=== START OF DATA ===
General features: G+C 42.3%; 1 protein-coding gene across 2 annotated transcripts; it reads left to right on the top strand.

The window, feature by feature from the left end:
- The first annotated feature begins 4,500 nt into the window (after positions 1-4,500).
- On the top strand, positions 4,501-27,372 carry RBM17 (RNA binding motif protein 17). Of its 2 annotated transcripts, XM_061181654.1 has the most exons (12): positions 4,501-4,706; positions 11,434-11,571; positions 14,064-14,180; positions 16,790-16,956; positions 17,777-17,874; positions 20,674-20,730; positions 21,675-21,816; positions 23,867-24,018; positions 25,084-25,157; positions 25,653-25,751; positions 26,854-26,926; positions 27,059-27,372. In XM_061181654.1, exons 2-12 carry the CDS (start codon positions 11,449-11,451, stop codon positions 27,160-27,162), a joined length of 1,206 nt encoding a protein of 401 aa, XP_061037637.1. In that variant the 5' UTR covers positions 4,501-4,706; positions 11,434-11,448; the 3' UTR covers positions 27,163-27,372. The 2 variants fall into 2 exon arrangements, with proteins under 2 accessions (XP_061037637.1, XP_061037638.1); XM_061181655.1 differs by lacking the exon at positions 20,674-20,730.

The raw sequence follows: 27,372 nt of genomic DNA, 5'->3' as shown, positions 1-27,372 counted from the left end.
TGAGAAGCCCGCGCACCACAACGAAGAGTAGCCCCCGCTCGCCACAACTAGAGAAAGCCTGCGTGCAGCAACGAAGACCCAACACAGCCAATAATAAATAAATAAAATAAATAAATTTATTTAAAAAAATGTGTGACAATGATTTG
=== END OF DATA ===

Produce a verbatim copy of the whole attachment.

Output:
General features: G+C 42.3%; 1 protein-coding gene across 2 annotated transcripts; it reads left to right on the top strand.

The window, feature by feature from the left end:
- The first annotated feature begins 4,500 nt into the window (after positions 1-4,500).
- On the top strand, positions 4,501-27,372 carry RBM17 (RNA binding motif protein 17). Of its 2 annotated transcripts, XM_061181654.1 has the most exons (12): positions 4,501-4,706; positions 11,434-11,571; positions 14,064-14,180; positions 16,790-16,956; positions 17,777-17,874; positions 20,674-20,730; positions 21,675-21,816; positions 23,867-24,018; positions 25,084-25,157; positions 25,653-25,751; positions 26,854-26,926; positions 27,059-27,372. In XM_061181654.1, exons 2-12 carry the CDS (start codon positions 11,449-11,451, stop codon positions 27,160-27,162), a joined length of 1,206 nt encoding a protein of 401 aa, XP_061037637.1. In that variant the 5' UTR covers positions 4,501-4,706; positions 11,434-11,448; the 3' UTR covers positions 27,163-27,372. The 2 variants fall into 2 exon arrangements, with proteins under 2 accessions (XP_061037637.1, XP_061037638.1); XM_061181655.1 differs by lacking the exon at positions 20,674-20,730.

The raw sequence follows: 27,372 nt of genomic DNA, 5'->3' as shown, positions 1-27,372 counted from the left end.
TGAGAAGCCCGCGCACCACAACGAAGAGTAGCCCCCGCTCGCCACAACTAGAGAAAGCCTGCGTGCAGCAACGAAGACCCAACACAGCCAATAATAAATAAATAAAATAAATAAATTTATTTAAAAAAATGTGTGACAATGATTTG